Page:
More than one way to skin a cat and [do other things too]

Ewwww! I don’t like that metaphor either. But gore aside, workers often find the “best way” to do a task. And ergonomists are sometimes asked to evaluate alternative methods. How do we do this?

We use objective analysis tools to compare methods. Some ergonomists use motion capture tools, which evaluate how much time is spent in various awkward postures. Some people use pen and paper tools like RULA and REBA. If one task requires more bending, or more overhead work, these tools show that the method with more neutral body postures is preferable to the awkward method.

Of course, comparisons are rarely that simple. I would argue that the force, and the direction of force, are as important as the postural loads. (For more, read this: Directionally challenged: When assessing effort, direction matters)

Here are a few technique advantages that would not be “captured” with motion-capture or pen and paper tools:

  1. Divert the load: A worker pushes forward on a long wrench with the hip, instead of pushing it with the hands.
  2. Change the grip: A worker carries a 2 kg stack of paper vertically “on” the hand, instead of pinching and gripping the horizontal stack.
  3. Optimize the direction of push: A worker steps to the end of a roller conveyor to push a carriage forward, instead of standing facing the side of the conveyor and pushing sideways with one arm.
  4. Test the load, and adjust your grip for better balance: A worker nudges the load with a hand or foot to identify how it is balanced, so the hands can be positioned around the center of gravity.
  5. Plan the work to minimize effort: A worker packages contoured parts in a large open bin so they nest together perfectly, avoiding the need to squish them all together forcefully to fit the last part in the row.

In the field, ergonomists are often amazed by the tips and tricks that workers develop to minimize the physical demands. An old proverb dictates that “Necessity is the mother of invention.” Ontario workplaces are full of inventors who get little credit for their creative approach to difficult tasks.

The example I’ve highlighted in the image above shows the demands on the back and arm muscles while pushing on a wrench using the hands (a common practice) and using the hip and hands (a best practice). The postures are so similar that a motion capture comparison likely wouldn’t pick a favourite. However,  using the hip to lean into the wrench can reduce the arm effort substantially. This tip doesn’t work in all situations, of course, but wouldn’t you want workers to know about this trick, when it could work?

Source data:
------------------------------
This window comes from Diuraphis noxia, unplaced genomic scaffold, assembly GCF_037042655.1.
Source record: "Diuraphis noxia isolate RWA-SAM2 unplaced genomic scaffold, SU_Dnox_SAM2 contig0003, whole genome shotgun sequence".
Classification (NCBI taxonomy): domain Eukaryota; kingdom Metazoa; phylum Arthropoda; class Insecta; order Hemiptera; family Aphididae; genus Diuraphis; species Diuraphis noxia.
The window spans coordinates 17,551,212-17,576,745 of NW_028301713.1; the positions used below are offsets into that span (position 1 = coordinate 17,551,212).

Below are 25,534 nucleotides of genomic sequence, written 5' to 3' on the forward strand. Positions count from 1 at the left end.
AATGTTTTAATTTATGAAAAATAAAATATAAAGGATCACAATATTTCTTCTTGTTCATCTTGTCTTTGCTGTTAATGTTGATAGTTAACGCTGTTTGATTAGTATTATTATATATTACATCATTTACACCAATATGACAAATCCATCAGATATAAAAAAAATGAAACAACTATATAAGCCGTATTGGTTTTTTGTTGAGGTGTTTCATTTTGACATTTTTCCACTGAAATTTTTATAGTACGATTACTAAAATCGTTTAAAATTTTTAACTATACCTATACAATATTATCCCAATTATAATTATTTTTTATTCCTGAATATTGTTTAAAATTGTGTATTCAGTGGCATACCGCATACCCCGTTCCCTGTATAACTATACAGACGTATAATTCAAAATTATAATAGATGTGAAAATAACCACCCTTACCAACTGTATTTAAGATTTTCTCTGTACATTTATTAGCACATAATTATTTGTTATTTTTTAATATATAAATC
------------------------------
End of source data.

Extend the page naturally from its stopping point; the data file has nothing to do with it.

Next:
Why look for the best way?

We rarely give workers a forum for sharing the incredible techniques that they’ve developed. If we identify an experienced worker as a “trainer”, then that worker’s tips might get passed on to new workers, while other co-workers might struggle every day.

Sometimes workers can be a bit secretive about their tips. They may worry that their “trick” is a cheat that circumvents a standard procedure or might not be safe. (If it is unsafe, obviously we don’t want to promote it!) Sometimes they think their tip gives them a special edge; they get to leave for a break 10 seconds earlier and get the best spot in the lunchroom, they have less mess to clean up at the end of the shift, or they receive praise for doing a better job.

If the tip provides a legitimate advantage, we ought to be promoting its use! When we truly listen to workers explain why they do things the way they do, we can invest in their job satisfaction, while helping others to work more comfortably.

We can help! Our ergonomists are trained to collaborate with workers to root out all of the tricks they have found to make their jobs easier. We use our analysis tools to quantify the differences between techniques. We check with your safety folks to ensure that the tip doesn’t introduce a new problem. And we can create posters and coaching plans so trainers and supervisors can encourage people to use the “best practices”.

Studying best practices can prevent injuries, improve employee engagement, improve productivity, and ensure higher-quality outcomes.

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